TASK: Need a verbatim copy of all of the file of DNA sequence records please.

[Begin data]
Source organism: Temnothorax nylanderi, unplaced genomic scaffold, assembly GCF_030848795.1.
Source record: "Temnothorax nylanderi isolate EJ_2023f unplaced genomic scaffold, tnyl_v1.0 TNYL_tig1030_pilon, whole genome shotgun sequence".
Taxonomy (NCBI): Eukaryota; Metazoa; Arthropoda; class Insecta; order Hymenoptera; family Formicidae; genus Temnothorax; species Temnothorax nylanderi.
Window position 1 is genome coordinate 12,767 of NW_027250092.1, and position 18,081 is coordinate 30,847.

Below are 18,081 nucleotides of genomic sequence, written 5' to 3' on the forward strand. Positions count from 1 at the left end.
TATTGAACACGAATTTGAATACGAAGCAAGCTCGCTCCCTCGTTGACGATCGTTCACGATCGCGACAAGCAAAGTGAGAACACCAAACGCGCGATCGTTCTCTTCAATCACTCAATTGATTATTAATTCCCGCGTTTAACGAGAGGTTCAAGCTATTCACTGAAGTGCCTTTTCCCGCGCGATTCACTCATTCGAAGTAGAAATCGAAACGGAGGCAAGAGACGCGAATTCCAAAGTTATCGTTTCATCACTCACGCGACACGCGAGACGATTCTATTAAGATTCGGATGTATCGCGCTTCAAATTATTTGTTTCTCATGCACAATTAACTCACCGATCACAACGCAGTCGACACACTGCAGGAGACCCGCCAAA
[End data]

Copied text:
Source organism: Temnothorax nylanderi, unplaced genomic scaffold, assembly GCF_030848795.1.
Source record: "Temnothorax nylanderi isolate EJ_2023f unplaced genomic scaffold, tnyl_v1.0 TNYL_tig1030_pilon, whole genome shotgun sequence".
Taxonomy (NCBI): Eukaryota; Metazoa; Arthropoda; class Insecta; order Hymenoptera; family Formicidae; genus Temnothorax; species Temnothorax nylanderi.
Window position 1 is genome coordinate 12,767 of NW_027250092.1, and position 18,081 is coordinate 30,847.

Below are 18,081 nucleotides of genomic sequence, written 5' to 3' on the forward strand. Positions count from 1 at the left end.
TATTGAACACGAATTTGAATACGAAGCAAGCTCGCTCCCTCGTTGACGATCGTTCACGATCGCGACAAGCAAAGTGAGAACACCAAACGCGCGATCGTTCTCTTCAATCACTCAATTGATTATTAATTCCCGCGTTTAACGAGAGGTTCAAGCTATTCACTGAAGTGCCTTTTCCCGCGCGATTCACTCATTCGAAGTAGAAATCGAAACGGAGGCAAGAGACGCGAATTCCAAAGTTATCGTTTCATCACTCACGCGACACGCGAGACGATTCTATTAAGATTCGGATGTATCGCGCTTCAAATTATTTGTTTCTCATGCACAATTAACTCACCGATCACAACGCAGTCGACACACTGCAGGAGACCCGCCAAA